A video of prison guards allegedly abusing a former inmate at a Melbourne venue has emerged as both the Department of Justice and Corrections Victoria struggle to address a series of harrowing testimonies from former staff about the culture in two of Victoria's regional prisons.
The video, which was sent to The Courier and other news outlets late on Wednesday, shows a group of former and current Corrections Victoria staff victimising an intellectually disabled man in a wheelchair.
The transcript is particularly violent.
"I'd love to rape you," an officer is heard to say.
"There is a camera sitting right above my head. You want to go around the corner? Come around the corner; there are no cameras there so I can't be done.
"You don't think you'll ever bump into us c**ts on the outside, do ya?"
"You can stand, you f**kin maggot. You managed to f**kin stand in unit two, didn't ya?"
Another man joins the attack with similar threats.
"Get the f**k out of here or I'll crack your f**kin head you dumb c**t. Go get your mates, come back and I'll rip your f**kin throat out, you piece of shit."
Corrections Victoria has since suspended two staff. The Courier has sent questions about the video to both the Minister for Corrections Ben Carroll and Corrections Victoria, and is awaiting a reply.
It is understood the staff worked at the Melbourne Assessment Prison in Spencer Street.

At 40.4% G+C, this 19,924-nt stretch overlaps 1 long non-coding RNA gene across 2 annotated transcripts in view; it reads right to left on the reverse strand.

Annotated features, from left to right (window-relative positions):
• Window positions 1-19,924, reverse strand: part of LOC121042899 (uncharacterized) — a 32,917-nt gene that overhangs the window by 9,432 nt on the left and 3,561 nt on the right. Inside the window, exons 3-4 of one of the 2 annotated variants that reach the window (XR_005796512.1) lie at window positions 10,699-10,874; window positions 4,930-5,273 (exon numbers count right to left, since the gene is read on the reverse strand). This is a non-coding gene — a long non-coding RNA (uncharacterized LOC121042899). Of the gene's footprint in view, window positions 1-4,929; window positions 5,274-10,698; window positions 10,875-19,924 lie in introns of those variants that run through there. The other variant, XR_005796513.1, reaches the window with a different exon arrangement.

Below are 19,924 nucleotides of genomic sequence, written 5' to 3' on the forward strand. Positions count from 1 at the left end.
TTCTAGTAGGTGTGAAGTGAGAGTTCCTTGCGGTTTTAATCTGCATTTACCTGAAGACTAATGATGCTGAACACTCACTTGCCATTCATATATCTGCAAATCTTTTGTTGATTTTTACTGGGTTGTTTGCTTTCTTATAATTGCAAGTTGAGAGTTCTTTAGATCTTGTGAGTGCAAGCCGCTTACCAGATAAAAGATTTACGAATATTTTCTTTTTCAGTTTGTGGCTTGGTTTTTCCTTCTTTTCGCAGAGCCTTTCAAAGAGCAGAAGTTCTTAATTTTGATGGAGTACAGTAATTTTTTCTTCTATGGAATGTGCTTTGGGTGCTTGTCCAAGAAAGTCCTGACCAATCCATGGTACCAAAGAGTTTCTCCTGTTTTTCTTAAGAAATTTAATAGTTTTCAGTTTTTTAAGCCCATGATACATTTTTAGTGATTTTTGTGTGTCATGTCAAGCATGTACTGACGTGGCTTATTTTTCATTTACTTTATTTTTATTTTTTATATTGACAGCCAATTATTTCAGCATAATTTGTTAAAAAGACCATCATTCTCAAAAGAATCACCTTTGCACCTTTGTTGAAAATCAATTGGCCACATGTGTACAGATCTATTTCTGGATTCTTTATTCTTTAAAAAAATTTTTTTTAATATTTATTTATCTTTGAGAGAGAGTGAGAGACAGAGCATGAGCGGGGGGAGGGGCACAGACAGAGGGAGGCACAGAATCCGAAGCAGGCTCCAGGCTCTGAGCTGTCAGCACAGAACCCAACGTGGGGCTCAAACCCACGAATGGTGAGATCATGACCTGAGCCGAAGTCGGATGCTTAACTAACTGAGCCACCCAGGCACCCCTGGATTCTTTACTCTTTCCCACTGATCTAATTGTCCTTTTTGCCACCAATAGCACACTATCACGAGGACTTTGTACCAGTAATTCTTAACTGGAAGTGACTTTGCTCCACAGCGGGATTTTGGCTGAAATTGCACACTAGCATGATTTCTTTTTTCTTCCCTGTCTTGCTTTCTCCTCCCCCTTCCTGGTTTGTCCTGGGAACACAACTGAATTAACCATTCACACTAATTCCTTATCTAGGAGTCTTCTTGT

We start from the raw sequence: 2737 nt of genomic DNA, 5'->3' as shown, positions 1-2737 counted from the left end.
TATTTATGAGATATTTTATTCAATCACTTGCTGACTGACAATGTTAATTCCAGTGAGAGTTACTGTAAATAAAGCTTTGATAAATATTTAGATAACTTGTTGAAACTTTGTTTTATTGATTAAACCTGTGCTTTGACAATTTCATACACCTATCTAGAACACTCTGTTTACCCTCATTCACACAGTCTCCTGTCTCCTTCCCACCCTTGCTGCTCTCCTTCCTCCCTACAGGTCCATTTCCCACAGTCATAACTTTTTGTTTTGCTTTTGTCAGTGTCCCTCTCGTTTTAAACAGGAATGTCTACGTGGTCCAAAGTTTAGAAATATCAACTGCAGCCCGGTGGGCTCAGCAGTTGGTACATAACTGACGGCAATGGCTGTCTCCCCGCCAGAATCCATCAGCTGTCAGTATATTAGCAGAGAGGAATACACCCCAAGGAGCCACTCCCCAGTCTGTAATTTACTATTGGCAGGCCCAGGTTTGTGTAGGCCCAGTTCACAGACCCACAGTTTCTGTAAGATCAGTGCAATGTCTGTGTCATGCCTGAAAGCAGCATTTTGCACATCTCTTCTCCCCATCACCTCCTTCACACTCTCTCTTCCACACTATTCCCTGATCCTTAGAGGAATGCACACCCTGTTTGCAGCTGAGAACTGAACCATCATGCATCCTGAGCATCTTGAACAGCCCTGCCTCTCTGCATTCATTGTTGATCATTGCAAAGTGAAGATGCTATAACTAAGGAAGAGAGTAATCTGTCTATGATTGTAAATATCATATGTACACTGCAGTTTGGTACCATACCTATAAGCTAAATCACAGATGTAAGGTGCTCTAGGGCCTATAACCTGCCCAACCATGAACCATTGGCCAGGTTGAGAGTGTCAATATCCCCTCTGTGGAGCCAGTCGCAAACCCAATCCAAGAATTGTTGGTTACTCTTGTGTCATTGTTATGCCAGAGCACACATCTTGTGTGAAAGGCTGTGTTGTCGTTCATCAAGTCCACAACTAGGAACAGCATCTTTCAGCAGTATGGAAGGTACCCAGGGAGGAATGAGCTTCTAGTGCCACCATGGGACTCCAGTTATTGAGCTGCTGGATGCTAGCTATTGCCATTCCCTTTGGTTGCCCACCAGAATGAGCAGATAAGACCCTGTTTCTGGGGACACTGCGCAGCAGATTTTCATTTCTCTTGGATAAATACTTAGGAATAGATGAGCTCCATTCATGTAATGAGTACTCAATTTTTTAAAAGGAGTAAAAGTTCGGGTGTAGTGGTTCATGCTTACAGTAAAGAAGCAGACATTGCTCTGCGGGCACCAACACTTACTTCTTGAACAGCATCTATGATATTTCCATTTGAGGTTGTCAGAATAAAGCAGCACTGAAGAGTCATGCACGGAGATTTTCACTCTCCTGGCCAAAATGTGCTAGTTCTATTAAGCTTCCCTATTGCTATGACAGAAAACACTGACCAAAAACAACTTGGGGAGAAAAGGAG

The video has been released at the same time as the Department of Justice and Community Safety launches a series of campaigns on YouTube and in other media to recruit more prison staff.
The Courier has presented, over the past three weeks, the firsthand accounts of staff who worked in the state's prisons located in the Grampians regions and attendant facilities. We are presenting a final account today, that of Leesa O'Brien, traumatised after being sent in unprepared to control a riot at the Melbourne Remand Centre in 2015, and who resigned in August last year
There are dozens of other staff who have contacted The Courier with stories of bullying, abuse, corrupt behaviour, drug and alcohol use, nepotism and cover-ups. Some are historic, others are current.
What is required, as the release of the video yesterday shows, is a full and transparent investigation into the management of the prison system in Victoria, and a thorough examination of the culture of management and corporate strategy in Corrections Victoria.